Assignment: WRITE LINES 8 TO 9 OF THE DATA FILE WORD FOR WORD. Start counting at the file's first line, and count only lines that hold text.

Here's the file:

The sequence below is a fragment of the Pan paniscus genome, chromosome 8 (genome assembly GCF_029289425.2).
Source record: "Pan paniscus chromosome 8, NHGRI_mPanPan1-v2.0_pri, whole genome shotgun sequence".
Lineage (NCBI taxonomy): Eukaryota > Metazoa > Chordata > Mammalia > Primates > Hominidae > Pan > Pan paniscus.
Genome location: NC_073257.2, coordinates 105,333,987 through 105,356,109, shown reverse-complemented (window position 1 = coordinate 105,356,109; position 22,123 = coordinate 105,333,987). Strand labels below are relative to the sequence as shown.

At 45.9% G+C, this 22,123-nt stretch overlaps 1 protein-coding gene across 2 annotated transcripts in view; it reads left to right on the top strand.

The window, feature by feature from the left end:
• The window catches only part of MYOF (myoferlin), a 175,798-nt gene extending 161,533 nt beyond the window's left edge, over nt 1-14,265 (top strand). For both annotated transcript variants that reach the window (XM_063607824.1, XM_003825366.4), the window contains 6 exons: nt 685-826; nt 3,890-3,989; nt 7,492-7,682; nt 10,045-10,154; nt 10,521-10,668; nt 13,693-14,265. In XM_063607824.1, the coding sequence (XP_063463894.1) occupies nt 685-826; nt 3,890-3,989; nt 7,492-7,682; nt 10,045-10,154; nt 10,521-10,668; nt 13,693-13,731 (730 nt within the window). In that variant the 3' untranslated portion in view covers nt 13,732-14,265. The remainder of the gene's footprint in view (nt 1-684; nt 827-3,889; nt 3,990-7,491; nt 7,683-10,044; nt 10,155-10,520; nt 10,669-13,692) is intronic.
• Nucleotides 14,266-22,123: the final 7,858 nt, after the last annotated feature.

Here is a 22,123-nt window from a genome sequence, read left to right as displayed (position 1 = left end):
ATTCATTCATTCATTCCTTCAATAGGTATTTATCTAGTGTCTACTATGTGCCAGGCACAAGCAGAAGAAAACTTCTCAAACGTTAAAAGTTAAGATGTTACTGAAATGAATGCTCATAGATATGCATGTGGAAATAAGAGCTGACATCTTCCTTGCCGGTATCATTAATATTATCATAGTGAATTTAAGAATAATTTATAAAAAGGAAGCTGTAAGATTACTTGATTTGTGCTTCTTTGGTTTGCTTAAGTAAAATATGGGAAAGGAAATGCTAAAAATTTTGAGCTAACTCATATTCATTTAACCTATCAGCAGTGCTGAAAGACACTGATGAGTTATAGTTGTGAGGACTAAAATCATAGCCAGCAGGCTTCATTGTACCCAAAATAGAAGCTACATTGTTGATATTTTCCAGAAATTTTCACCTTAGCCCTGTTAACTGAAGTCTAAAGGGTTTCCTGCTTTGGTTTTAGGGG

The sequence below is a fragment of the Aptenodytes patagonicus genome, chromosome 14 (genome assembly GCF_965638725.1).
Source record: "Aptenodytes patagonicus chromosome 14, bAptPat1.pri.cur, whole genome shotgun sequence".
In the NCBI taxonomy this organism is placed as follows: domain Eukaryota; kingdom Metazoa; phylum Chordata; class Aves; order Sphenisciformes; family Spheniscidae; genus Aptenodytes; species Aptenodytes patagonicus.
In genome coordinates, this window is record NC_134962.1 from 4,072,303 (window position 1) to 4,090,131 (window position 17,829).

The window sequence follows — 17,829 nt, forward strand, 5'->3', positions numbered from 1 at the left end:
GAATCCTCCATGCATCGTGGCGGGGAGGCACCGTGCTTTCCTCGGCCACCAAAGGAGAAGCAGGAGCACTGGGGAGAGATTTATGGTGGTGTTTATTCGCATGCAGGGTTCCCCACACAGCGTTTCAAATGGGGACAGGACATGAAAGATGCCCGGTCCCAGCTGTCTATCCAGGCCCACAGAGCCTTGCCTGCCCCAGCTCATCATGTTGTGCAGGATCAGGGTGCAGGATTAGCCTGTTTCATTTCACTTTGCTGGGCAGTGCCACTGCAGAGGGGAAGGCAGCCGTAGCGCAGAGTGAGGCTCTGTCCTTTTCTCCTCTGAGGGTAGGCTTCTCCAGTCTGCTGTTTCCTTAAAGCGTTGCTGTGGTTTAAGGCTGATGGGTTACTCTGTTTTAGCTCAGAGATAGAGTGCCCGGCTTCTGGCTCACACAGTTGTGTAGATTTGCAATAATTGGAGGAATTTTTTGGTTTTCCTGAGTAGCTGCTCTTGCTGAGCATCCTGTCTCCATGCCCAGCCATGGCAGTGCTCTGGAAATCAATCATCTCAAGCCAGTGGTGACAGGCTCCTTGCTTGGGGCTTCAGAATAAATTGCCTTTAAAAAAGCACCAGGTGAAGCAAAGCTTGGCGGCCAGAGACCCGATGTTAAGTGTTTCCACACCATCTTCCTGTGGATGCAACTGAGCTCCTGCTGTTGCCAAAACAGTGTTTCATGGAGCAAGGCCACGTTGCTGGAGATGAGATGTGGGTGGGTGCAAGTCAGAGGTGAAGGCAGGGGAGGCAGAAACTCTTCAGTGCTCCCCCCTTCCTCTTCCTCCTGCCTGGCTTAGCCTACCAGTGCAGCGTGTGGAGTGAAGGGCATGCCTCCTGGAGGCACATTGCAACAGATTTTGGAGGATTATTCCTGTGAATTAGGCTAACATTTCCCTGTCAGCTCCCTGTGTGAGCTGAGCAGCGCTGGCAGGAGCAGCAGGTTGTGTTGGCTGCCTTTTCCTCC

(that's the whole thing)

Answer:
• Nucleotides 14,266-22,123: the final 7,858 nt, after the last annotated feature.

Here is a 22,123-nt window from a genome sequence, read left to right as displayed (position 1 = left end):